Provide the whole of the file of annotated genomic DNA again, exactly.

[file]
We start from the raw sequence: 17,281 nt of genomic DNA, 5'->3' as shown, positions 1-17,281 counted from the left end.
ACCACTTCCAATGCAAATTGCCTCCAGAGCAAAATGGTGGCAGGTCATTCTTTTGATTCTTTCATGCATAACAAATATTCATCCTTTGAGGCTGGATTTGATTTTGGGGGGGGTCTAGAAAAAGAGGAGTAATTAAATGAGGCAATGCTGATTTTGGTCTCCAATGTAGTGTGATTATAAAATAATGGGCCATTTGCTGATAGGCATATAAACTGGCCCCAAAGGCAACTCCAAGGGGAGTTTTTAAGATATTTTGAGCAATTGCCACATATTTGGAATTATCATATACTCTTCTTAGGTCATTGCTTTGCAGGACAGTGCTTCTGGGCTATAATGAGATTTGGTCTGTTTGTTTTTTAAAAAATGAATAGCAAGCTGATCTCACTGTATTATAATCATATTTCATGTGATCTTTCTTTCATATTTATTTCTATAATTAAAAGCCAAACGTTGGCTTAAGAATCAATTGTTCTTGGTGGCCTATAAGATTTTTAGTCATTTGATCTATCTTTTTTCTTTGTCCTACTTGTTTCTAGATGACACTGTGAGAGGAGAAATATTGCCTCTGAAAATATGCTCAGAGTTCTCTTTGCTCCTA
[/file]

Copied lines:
We start from the raw sequence: 17,281 nt of genomic DNA, 5'->3' as shown, positions 1-17,281 counted from the left end.
ACCACTTCCAATGCAAATTGCCTCCAGAGCAAAATGGTGGCAGGTCATTCTTTTGATTCTTTCATGCATAACAAATATTCATCCTTTGAGGCTGGATTTGATTTTGGGGGGGGTCTAGAAAAAGAGGAGTAATTAAATGAGGCAATGCTGATTTTGGTCTCCAATGTAGTGTGATTATAAAATAATGGGCCATTTGCTGATAGGCATATAAACTGGCCCCAAAGGCAACTCCAAGGGGAGTTTTTAAGATATTTTGAGCAATTGCCACATATTTGGAATTATCATATACTCTTCTTAGGTCATTGCTTTGCAGGACAGTGCTTCTGGGCTATAATGAGATTTGGTCTGTTTGTTTTTTAAAAAATGAATAGCAAGCTGATCTCACTGTATTATAATCATATTTCATGTGATCTTTCTTTCATATTTATTTCTATAATTAAAAGCCAAACGTTGGCTTAAGAATCAATTGTTCTTGGTGGCCTATAAGATTTTTAGTCATTTGATCTATCTTTTTTCTTTGTCCTACTTGTTTCTAGATGACACTGTGAGAGGAGAAATATTGCCTCTGAAAATATGCTCAGAGTTCTCTTTGCTCCTA